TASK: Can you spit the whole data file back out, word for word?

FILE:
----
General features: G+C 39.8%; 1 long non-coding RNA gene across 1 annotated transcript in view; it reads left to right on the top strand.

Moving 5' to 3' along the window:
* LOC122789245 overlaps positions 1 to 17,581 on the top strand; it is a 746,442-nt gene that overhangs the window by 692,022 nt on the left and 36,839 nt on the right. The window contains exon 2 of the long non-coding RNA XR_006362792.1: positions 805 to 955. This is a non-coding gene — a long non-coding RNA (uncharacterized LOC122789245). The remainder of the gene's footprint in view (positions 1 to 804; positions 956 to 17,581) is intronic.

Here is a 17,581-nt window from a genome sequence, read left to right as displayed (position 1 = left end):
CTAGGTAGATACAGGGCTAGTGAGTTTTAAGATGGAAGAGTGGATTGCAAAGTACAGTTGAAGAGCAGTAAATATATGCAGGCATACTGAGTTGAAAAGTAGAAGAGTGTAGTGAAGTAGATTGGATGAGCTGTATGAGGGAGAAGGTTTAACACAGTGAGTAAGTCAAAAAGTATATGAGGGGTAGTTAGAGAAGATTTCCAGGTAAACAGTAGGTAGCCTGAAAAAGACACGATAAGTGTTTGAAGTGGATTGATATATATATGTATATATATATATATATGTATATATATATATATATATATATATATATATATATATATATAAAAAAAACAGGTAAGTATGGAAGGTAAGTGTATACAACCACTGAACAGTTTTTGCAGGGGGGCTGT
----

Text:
General features: G+C 39.8%; 1 long non-coding RNA gene across 1 annotated transcript in view; it reads left to right on the top strand.

Moving 5' to 3' along the window:
* LOC122789245 overlaps positions 1 to 17,581 on the top strand; it is a 746,442-nt gene that overhangs the window by 692,022 nt on the left and 36,839 nt on the right. The window contains exon 2 of the long non-coding RNA XR_006362792.1: positions 805 to 955. This is a non-coding gene — a long non-coding RNA (uncharacterized LOC122789245). The remainder of the gene's footprint in view (positions 1 to 804; positions 956 to 17,581) is intronic.

Here is a 17,581-nt window from a genome sequence, read left to right as displayed (position 1 = left end):
CTAGGTAGATACAGGGCTAGTGAGTTTTAAGATGGAAGAGTGGATTGCAAAGTACAGTTGAAGAGCAGTAAATATATGCAGGCATACTGAGTTGAAAAGTAGAAGAGTGTAGTGAAGTAGATTGGATGAGCTGTATGAGGGAGAAGGTTTAACACAGTGAGTAAGTCAAAAAGTATATGAGGGGTAGTTAGAGAAGATTTCCAGGTAAACAGTAGGTAGCCTGAAAAAGACACGATAAGTGTTTGAAGTGGATTGATATATATATGTATATATATATATATATGTATATATATATATATATATATATATATATATATATATATATAAAAAAAACAGGTAAGTATGGAAGGTAAGTGTATACAACCACTGAACAGTTTTTGCAGGGGGGCTGT